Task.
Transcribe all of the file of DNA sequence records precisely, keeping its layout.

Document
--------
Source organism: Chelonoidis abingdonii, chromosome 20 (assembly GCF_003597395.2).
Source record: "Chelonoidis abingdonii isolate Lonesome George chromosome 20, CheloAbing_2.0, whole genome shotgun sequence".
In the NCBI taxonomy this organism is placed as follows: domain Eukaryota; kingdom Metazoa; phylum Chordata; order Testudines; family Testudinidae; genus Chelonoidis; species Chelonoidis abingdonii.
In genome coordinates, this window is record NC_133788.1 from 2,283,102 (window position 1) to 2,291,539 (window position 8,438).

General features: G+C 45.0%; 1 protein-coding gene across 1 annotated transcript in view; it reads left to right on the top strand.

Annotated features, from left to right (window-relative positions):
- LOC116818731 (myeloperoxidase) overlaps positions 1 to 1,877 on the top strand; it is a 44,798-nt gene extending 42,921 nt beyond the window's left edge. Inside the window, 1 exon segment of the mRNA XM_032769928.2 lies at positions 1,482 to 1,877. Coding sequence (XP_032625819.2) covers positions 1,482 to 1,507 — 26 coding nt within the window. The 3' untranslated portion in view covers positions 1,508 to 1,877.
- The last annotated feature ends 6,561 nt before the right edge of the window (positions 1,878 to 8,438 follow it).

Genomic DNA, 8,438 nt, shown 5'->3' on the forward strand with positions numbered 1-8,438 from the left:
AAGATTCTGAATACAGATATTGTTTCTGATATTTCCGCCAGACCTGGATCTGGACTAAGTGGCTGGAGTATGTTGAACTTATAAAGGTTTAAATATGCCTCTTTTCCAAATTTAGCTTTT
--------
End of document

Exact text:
Source organism: Chelonoidis abingdonii, chromosome 20 (assembly GCF_003597395.2).
Source record: "Chelonoidis abingdonii isolate Lonesome George chromosome 20, CheloAbing_2.0, whole genome shotgun sequence".
In the NCBI taxonomy this organism is placed as follows: domain Eukaryota; kingdom Metazoa; phylum Chordata; order Testudines; family Testudinidae; genus Chelonoidis; species Chelonoidis abingdonii.
In genome coordinates, this window is record NC_133788.1 from 2,283,102 (window position 1) to 2,291,539 (window position 8,438).

General features: G+C 45.0%; 1 protein-coding gene across 1 annotated transcript in view; it reads left to right on the top strand.

Annotated features, from left to right (window-relative positions):
- LOC116818731 (myeloperoxidase) overlaps positions 1 to 1,877 on the top strand; it is a 44,798-nt gene extending 42,921 nt beyond the window's left edge. Inside the window, 1 exon segment of the mRNA XM_032769928.2 lies at positions 1,482 to 1,877. Coding sequence (XP_032625819.2) covers positions 1,482 to 1,507 — 26 coding nt within the window. The 3' untranslated portion in view covers positions 1,508 to 1,877.
- The last annotated feature ends 6,561 nt before the right edge of the window (positions 1,878 to 8,438 follow it).

Genomic DNA, 8,438 nt, shown 5'->3' on the forward strand with positions numbered 1-8,438 from the left:
AAGATTCTGAATACAGATATTGTTTCTGATATTTCCGCCAGACCTGGATCTGGACTAAGTGGCTGGAGTATGTTGAACTTATAAAGGTTTAAATATGCCTCTTTTCCAAATTTAGCTTTT